“He’s the one I look up to most. I didn’t appreciate him while he was around and now that he is gone, I wish I would’ve spent more time with him, picking his brain and listening to his stories,” Kamphaus said. “I strive for his excellence every day.”

His grandfather was the force behind Kamphaus’ decision to join the Air Force.

“I originally wanted to join the Navy, be a Seabee and build schools in Africa,” Kamphaus added. “When I spoke to my grandfather over the phone, he said if I wanted to join the service I will join the Air Force and there was no other way about it.”

Three and a half years later, Kamphaus has excelled in his career and the whole Airman concept. He was selected for Senior Airman Below the Zone, received the Lance P. Sijan U.S. Air Force Leadership Award and American Legion Spirit of Service Award. Kamphaus has also been recognized for his dedication to the Spokane County Fire District and his local community as a volunteer firefighter.

“Senior Airman Kamphaus is the embodiment of what the Air Force and DoD describe in commercials,” said Staff Sgt. Julio Arroyo Mercado, 379th Expeditionary Logistics Readiness Squadron Central Repair Facility lead. “He is a person with the determination, passion, perspective and hunger many of us have inside, yet fail to embrace. Kamphaus comes from a hardworking lineage of people who were accomplished dreamers. He is a visionary, he is insatiable.”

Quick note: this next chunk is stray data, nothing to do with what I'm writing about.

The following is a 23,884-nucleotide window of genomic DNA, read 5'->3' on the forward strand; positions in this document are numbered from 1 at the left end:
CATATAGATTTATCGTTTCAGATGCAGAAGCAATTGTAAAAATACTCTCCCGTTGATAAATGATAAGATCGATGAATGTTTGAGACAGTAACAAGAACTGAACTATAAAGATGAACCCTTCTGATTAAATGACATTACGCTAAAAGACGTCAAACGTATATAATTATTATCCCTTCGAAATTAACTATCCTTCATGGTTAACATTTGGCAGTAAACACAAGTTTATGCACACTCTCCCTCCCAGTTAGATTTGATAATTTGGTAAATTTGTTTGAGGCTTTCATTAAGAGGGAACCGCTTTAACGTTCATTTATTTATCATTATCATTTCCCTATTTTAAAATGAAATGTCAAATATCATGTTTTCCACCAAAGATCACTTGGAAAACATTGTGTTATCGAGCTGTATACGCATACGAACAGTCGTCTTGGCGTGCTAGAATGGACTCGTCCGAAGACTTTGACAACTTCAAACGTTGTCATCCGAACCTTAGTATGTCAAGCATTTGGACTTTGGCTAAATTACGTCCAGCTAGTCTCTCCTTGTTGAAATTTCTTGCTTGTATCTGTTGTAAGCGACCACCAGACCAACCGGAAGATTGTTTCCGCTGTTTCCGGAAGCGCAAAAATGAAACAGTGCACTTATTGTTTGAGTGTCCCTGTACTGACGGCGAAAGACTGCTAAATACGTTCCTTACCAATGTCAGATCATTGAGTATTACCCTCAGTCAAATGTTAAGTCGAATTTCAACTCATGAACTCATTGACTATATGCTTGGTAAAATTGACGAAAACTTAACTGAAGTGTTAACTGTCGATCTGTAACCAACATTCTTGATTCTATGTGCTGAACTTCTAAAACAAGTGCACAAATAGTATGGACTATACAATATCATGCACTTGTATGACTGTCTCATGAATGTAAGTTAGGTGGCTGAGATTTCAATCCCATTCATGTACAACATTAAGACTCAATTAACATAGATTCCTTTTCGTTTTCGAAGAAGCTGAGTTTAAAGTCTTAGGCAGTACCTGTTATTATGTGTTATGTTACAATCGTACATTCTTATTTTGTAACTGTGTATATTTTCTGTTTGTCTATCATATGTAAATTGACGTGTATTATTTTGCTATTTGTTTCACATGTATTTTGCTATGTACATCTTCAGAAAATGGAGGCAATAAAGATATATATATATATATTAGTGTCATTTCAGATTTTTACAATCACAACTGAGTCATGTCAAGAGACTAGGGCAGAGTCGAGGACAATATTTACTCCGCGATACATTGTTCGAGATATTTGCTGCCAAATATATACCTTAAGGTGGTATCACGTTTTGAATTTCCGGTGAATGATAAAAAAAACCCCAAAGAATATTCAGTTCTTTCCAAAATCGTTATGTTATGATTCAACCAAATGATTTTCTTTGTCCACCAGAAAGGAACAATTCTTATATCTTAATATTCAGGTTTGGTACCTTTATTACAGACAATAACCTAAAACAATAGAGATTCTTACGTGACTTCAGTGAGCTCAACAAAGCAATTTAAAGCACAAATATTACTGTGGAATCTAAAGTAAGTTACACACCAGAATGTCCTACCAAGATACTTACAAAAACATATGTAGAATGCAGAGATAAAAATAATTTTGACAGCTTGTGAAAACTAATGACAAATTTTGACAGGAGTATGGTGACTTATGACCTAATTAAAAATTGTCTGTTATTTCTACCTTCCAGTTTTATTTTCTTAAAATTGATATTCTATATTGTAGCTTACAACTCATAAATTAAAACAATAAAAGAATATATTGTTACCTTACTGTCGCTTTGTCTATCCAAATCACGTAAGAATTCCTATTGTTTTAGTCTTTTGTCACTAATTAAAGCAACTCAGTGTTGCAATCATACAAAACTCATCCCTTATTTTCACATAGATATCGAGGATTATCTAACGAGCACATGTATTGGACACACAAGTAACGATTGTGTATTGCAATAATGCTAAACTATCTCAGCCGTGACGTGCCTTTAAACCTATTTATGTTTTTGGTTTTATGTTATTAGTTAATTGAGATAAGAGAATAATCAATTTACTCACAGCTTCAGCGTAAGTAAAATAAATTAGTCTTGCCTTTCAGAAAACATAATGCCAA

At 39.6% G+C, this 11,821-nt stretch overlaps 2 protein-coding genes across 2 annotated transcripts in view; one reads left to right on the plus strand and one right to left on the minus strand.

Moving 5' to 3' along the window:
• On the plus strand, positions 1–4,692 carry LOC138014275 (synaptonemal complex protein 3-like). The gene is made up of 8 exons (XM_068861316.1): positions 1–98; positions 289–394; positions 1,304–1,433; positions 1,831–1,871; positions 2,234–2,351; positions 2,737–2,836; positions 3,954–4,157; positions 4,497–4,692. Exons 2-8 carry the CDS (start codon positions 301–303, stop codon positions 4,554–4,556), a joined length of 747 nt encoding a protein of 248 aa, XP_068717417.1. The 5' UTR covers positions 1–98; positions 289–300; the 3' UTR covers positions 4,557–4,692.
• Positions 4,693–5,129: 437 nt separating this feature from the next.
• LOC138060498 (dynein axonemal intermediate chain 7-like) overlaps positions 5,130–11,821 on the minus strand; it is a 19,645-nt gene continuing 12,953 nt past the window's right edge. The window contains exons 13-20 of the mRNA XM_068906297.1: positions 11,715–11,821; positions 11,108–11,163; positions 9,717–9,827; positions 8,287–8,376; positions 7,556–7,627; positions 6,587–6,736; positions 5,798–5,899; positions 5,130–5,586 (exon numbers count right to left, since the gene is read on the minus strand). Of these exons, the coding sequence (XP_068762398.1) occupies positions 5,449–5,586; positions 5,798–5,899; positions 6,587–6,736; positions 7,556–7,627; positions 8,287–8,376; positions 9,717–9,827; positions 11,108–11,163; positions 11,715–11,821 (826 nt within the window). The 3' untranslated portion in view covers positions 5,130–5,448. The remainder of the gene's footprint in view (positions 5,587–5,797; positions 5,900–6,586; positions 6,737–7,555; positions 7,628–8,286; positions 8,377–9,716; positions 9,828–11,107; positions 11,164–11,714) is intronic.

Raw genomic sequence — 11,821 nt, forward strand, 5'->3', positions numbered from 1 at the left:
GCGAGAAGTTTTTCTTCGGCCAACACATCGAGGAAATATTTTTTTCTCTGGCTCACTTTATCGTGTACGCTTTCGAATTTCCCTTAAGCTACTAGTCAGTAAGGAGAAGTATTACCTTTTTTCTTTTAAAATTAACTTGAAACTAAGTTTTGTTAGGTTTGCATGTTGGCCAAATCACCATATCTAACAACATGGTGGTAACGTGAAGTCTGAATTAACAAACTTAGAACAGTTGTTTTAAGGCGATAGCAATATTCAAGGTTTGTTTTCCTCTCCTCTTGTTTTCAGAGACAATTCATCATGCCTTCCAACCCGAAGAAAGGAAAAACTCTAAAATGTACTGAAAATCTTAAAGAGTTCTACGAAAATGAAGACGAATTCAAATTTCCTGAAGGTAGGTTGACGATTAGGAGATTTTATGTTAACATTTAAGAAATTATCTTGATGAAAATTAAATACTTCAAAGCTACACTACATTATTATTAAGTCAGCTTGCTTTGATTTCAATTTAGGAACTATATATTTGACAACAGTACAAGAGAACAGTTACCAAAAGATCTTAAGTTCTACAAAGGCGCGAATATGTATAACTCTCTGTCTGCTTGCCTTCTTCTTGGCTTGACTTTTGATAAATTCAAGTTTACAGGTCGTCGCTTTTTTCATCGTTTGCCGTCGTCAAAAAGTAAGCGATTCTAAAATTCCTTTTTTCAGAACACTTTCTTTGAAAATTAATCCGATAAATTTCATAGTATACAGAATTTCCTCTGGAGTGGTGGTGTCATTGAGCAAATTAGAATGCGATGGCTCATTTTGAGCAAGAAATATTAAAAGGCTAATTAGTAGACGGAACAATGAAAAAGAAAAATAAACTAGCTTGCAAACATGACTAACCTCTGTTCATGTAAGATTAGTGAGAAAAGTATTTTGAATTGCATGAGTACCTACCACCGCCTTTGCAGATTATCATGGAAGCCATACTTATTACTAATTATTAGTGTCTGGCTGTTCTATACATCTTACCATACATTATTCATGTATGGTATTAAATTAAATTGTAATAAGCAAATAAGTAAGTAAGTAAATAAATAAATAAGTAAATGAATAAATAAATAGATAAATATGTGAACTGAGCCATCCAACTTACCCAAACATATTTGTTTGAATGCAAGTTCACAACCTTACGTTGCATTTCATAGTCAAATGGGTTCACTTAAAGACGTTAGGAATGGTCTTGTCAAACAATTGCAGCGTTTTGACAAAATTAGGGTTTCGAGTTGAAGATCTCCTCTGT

Last April, Kamphaus was returning to base after lunch when he noticed an excess of vehicles on the side of the road. As he approached the stalled traffic, he noticed a vehicle had turned onto its side and slid into a ditch. Kamphaus pulled over to see how he could assist. When he arrived on scene, he recognized Tech. Sgt. Carlos Torres Figueroa, 92nd Force Support Squadron Honor Guard NCO in charge, tending to the patient.

“I approached Tech. Sgt. Torres who had hands on the patient and was actively engaging with him,” Kamphaus recalled. “The patient had blood on his hands and a deep laceration across his face. While Torres performed a trauma assessment, I secured his spine until emergency responders arrived.”

When emergency responders arrived on scene, Kamphaus and Torres assisted in securing the patient in a cervical spine collar to stabilize his head and neck. The patient was then loaded into an ambulance and taken to a local hospital.

Kamphaus and Torres are both firefighters with the Spokane County Fire District. They have had several months of formal training, certifications and qualifications ranging from types of motor vehicles, structural fire types and emergency medical technician practices.

“Kamphaus committed to the four-month long fire academy on top of volunteering his time in the community and working more than 40 hours a week, without ever missing a day,” Arroyo said. “When he stopped to help during the accident, he returned to base covered in blood and apologized for the delay. He said all he needed was time to change and he would return to work. His commitment, dedication and sacrifice doesn’t surprise me at all, it’s just who he is.”

“I tell myself every day that I will never turn my back on people who need my help. I will go out of my way to help if someone needs it. It’s called being human,” Kamphaus said. “We have to look out for each other, we really do.”